DP: Yeah, it sounds like the athletes have a lot of dedication.

CP: They definitely do. Unless you’ve been here and gone through the academic rigors, you don’t really understand what it’s like, right? Our students are up in the E-Quad, taking electrical engineering and still trying to do a senior thesis. Last year, there were kids at March Madness and they were worried about their senior thesis that was due in three weeks. 

DP: In addition to your work at Princeton, you’ve also held leadership roles in the Athletic Equipment Managers Association. Could you speak about your work there? 

CP: Like I said, 21 years ago, when I first found out about the Association, it was something that I didn’t know existed. When I got hired here, I was a certified equipment manager and found out about the regional Association district, did work at the district level, and worked my way up and was on the Board of Directors for the organization for 14 or 15 years. The last four, I was the president of the Association, and everybody was on my case to run for reelection. At the time, looking ahead, I realized that the way convention fell and the way that Princeton’s academic calendar fell this year, graduation would have been a week later. I figured that I probably needed to be here for my daughter’s graduation — that was more important than being involved in the Association, so I took a step back and decided that I was going to be here.

DP: That’s wonderful. Outside of the work with the Association, you have also been involved in service-oriented projects, from donations to children’s hospitals to shaving your head for the Saint Baldrick’s Foundation. Can you describe these projects, and where your inspiration comes from?

CP: Saint Baldrick’s is a funny one for me, because I’d never heard of it. A friend of mine from back home in Florida was like, “Hey, I’m shaving my head for this charity, and you should do it too,” and I was like, “Yeah, right.” [Laughs] And it became a game. It was fun, right? So, this weekend, I’ll dye my hair. I’ve dyed my hair for probably the last 15 years, because when people see you with a different hair color — especially older people — they’re like, “Well, geez, why is your hair colored” “I’m going to shave it off” “What are you shaving it off for?” So, it becomes an easy tie-in to be able to talk about the program. So, I do one haircut a year, and this year, it’s on March 9. This is my 17th year of shaving my head, and I raised right at $200,000 in that time.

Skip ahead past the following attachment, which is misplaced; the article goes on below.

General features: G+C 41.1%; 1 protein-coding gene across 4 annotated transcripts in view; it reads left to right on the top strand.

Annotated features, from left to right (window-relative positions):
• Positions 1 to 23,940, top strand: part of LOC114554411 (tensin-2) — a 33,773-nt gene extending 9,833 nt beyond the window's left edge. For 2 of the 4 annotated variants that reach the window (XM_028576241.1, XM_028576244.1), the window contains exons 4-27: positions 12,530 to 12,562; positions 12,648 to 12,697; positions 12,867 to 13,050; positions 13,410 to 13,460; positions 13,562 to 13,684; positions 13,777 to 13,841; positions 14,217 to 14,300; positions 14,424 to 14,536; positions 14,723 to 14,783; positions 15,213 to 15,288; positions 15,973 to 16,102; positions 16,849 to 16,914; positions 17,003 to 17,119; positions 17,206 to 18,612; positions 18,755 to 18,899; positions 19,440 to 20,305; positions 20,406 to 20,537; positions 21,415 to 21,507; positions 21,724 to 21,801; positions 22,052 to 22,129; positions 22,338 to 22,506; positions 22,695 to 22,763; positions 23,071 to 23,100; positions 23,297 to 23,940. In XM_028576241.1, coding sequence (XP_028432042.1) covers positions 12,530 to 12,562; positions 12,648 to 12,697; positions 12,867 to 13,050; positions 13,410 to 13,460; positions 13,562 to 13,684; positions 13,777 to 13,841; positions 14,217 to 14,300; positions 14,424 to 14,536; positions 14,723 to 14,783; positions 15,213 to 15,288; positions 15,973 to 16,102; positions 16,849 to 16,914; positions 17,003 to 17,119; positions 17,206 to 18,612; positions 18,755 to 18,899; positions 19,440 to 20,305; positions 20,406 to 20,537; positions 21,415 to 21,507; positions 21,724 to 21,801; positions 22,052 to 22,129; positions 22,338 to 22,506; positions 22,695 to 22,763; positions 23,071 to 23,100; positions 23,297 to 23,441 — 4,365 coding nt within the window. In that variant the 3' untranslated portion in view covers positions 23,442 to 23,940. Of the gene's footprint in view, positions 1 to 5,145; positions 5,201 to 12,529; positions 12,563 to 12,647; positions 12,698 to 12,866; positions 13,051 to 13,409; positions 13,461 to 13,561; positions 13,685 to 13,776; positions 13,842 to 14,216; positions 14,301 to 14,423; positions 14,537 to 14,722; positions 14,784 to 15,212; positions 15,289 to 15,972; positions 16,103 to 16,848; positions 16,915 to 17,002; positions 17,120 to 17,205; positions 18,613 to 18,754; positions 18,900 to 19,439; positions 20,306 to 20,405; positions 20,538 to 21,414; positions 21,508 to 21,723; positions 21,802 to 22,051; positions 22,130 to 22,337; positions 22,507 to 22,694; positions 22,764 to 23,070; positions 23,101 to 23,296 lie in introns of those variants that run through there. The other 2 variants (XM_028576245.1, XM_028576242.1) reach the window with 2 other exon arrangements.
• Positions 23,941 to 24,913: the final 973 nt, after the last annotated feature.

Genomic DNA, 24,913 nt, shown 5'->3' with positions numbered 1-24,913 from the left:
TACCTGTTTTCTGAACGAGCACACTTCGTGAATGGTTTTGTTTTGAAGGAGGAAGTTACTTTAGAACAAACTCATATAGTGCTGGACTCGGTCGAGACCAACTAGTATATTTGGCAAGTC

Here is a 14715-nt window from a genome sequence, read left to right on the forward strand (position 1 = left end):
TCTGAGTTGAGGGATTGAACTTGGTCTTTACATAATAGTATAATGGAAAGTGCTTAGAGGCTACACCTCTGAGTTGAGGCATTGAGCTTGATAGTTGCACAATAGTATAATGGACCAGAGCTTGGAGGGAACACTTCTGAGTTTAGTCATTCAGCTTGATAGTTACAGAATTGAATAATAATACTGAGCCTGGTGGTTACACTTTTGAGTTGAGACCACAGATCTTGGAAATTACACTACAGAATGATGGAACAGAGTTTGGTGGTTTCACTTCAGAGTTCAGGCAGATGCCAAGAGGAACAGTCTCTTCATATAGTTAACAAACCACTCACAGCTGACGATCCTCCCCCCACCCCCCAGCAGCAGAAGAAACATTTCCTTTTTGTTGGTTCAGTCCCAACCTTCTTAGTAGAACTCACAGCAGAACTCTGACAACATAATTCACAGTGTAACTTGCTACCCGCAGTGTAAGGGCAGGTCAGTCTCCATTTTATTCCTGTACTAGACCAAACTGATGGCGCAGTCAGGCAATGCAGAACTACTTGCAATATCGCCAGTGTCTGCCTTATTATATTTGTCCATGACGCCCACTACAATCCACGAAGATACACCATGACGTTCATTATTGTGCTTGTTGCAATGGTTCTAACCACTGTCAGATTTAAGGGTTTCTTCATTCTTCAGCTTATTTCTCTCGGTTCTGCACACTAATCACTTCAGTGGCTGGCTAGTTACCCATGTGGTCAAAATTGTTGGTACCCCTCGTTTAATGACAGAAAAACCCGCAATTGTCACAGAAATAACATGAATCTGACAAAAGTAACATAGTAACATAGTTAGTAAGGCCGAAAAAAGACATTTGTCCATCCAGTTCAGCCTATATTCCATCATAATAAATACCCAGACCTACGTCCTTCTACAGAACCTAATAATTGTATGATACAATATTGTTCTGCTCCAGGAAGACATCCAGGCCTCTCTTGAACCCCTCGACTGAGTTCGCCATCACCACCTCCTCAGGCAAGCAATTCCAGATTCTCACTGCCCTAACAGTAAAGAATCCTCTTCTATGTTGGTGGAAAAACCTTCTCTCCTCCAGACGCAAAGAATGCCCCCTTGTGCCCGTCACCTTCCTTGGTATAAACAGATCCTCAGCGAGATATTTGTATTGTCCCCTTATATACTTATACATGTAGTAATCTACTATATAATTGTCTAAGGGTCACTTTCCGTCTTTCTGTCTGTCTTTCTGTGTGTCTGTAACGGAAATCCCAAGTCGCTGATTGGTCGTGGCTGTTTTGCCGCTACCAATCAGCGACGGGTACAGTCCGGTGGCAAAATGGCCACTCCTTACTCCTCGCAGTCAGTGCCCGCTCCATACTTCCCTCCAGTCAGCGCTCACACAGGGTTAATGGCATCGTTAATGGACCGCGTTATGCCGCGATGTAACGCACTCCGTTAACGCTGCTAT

Children’s cancer is something for me that is just hard because anything that prevents you from being able to be you and do whatever it is that you’re called or led to do — you should be able to experience that. When you’re going to chemo or radiation and walking around with no hair at six, seven, eight, 10 years old, it’s going to be hard. Our younger daughter — I don’t know if it’s the second or third year that I did it — the first thing that she went to after being born was the head shave. Later that year, she got sick. It wasn’t cancer — she’s fine now and everything, but she was in the hospital for two weeks, and I remember seeing those kids and realizing that some of those parents would walk out without a child. And it was like “OK, I can go around with a bald head if it raises money and it’s for a good thing.” So that's why I’ve continued to do it.

DP: That’s a really great mission. Do you have any hair colors that you’re thinking of this year? 

CP: Green is usually a staple right around the event because it’s right around Saint Patrick’s Day, and green is the color of money, obviously. But a couple of people have been on my case about doing it orange because it goes better with what we wear every day, so I’m going to do it orange this year to start out.

Two men pose for a photo. The man on the left has the left side of his hair dyed green and the right side dyed yellow.
Perry (left) poses with a fellow participant in St. Baldrick’s fundraiser for cancer research.
Photo courtesy of Jennifer Perry.

DP: That sounds so fun. Why is it important for you to incorporate service into Princeton? Whether that’s in athletics, or more generally. 

CP: I mean, it is the motto of the University, right? You can’t be here for 20 years and not pick up on it. I think when you get to a certain age, you realize that the things in your life are there for a reason. How hard is it to smile? How hard is it to do one act or three acts of kindness a day? It’s easy to hold the door open for somebody. You know, maybe it makes that person’s day. All it takes is five or six people a day making a difference in somebody else’s life and maybe some of the garbage that goes on in society doesn’t happen, so I’m hopeful that it carries over. 

DP:  What do you think is special about Princeton Athletics? 

CP: I would say that one of the positive things about having been around here the last 20 years and working in athletics is the success of the department. It’s crazy how much our coaches and our student-athletes are driven to be successful.

We have seven other teams in the league, and we traditionally do better than all of them. It’s not because of admissions letting in the best athletes. It’s because the kids come in, and they’re motivated and driven to be good. The coaches [work with] the kids in bringing out the most of their potential.

Whether you win all the time or lose all the time, the job is the same. It’s just more fun when you win, right? [Laughs]. Then everybody’s in a better mood. I think that the staff that we have down in the Athletic Department is really good. It’s a lot more fun, I think, not only for our kids in our department but also the campus in general when things are successful. When you’re watching March Madness and you know our basketball team is winning the first-round game that they’re not supposed to win — the sense of community on campus is so much better. It doesn’t matter if it’s basketball, field hockey, or lacrosse — we’re successful in a lot of them. I think being surrounded by good staff and good colleagues really makes a difference in the day-to-day. There’s a lot of people. It really takes a whole community to make it work.

Coco Gong is a staff Features writer for the ‘Prince.’